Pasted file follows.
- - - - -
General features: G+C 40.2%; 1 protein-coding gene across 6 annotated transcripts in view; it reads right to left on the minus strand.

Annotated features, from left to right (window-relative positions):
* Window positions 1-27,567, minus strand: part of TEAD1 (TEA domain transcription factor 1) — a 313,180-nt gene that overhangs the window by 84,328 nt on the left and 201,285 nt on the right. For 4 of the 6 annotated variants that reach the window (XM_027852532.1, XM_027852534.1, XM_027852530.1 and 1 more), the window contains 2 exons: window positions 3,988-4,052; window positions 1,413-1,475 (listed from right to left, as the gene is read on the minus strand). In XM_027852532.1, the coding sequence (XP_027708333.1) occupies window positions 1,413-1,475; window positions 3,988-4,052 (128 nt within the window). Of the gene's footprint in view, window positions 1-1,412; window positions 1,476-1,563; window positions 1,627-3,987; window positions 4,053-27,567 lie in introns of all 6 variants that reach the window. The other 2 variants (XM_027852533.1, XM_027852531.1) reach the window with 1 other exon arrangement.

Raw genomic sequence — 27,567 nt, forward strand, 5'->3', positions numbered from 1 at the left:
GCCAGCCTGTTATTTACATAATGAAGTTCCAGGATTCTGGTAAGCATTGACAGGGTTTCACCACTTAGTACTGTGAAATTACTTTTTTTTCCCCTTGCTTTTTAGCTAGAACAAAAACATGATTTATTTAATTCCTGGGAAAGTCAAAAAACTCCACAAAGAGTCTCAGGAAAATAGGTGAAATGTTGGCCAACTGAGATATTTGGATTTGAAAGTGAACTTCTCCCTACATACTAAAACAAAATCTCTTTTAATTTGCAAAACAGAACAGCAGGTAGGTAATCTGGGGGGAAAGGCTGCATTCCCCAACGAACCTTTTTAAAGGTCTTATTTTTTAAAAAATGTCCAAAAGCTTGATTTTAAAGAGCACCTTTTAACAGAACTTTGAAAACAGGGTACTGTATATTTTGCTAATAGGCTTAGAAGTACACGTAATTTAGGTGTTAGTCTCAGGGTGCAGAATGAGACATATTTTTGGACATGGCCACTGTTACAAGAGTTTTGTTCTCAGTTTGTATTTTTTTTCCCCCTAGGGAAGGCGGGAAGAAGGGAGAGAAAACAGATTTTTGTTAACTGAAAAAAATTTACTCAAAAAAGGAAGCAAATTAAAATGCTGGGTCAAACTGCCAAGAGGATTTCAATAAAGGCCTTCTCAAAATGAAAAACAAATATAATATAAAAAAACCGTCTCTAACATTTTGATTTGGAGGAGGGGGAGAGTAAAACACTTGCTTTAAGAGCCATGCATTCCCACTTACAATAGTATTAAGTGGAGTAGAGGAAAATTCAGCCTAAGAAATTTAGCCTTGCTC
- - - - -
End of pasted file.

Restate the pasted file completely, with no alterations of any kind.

General features: G+C 40.2%; 1 protein-coding gene across 6 annotated transcripts in view; it reads right to left on the minus strand.

Annotated features, from left to right (window-relative positions):
* Window positions 1-27,567, minus strand: part of TEAD1 (TEA domain transcription factor 1) — a 313,180-nt gene that overhangs the window by 84,328 nt on the left and 201,285 nt on the right. For 4 of the 6 annotated variants that reach the window (XM_027852532.1, XM_027852534.1, XM_027852530.1 and 1 more), the window contains 2 exons: window positions 3,988-4,052; window positions 1,413-1,475 (listed from right to left, as the gene is read on the minus strand). In XM_027852532.1, the coding sequence (XP_027708333.1) occupies window positions 1,413-1,475; window positions 3,988-4,052 (128 nt within the window). Of the gene's footprint in view, window positions 1-1,412; window positions 1,476-1,563; window positions 1,627-3,987; window positions 4,053-27,567 lie in introns of all 6 variants that reach the window. The other 2 variants (XM_027852533.1, XM_027852531.1) reach the window with 1 other exon arrangement.

Raw genomic sequence — 27,567 nt, forward strand, 5'->3', positions numbered from 1 at the left:
GCCAGCCTGTTATTTACATAATGAAGTTCCAGGATTCTGGTAAGCATTGACAGGGTTTCACCACTTAGTACTGTGAAATTACTTTTTTTTCCCCTTGCTTTTTAGCTAGAACAAAAACATGATTTATTTAATTCCTGGGAAAGTCAAAAAACTCCACAAAGAGTCTCAGGAAAATAGGTGAAATGTTGGCCAACTGAGATATTTGGATTTGAAAGTGAACTTCTCCCTACATACTAAAACAAAATCTCTTTTAATTTGCAAAACAGAACAGCAGGTAGGTAATCTGGGGGGAAAGGCTGCATTCCCCAACGAACCTTTTTAAAGGTCTTATTTTTTAAAAAATGTCCAAAAGCTTGATTTTAAAGAGCACCTTTTAACAGAACTTTGAAAACAGGGTACTGTATATTTTGCTAATAGGCTTAGAAGTACACGTAATTTAGGTGTTAGTCTCAGGGTGCAGAATGAGACATATTTTTGGACATGGCCACTGTTACAAGAGTTTTGTTCTCAGTTTGTATTTTTTTTCCCCCTAGGGAAGGCGGGAAGAAGGGAGAGAAAACAGATTTTTGTTAACTGAAAAAAATTTACTCAAAAAAGGAAGCAAATTAAAATGCTGGGTCAAACTGCCAAGAGGATTTCAATAAAGGCCTTCTCAAAATGAAAAACAAATATAATATAAAAAAACCGTCTCTAACATTTTGATTTGGAGGAGGGGGAGAGTAAAACACTTGCTTTAAGAGCCATGCATTCCCACTTACAATAGTATTAAGTGGAGTAGAGGAAAATTCAGCCTAAGAAATTTAGCCTTGCTC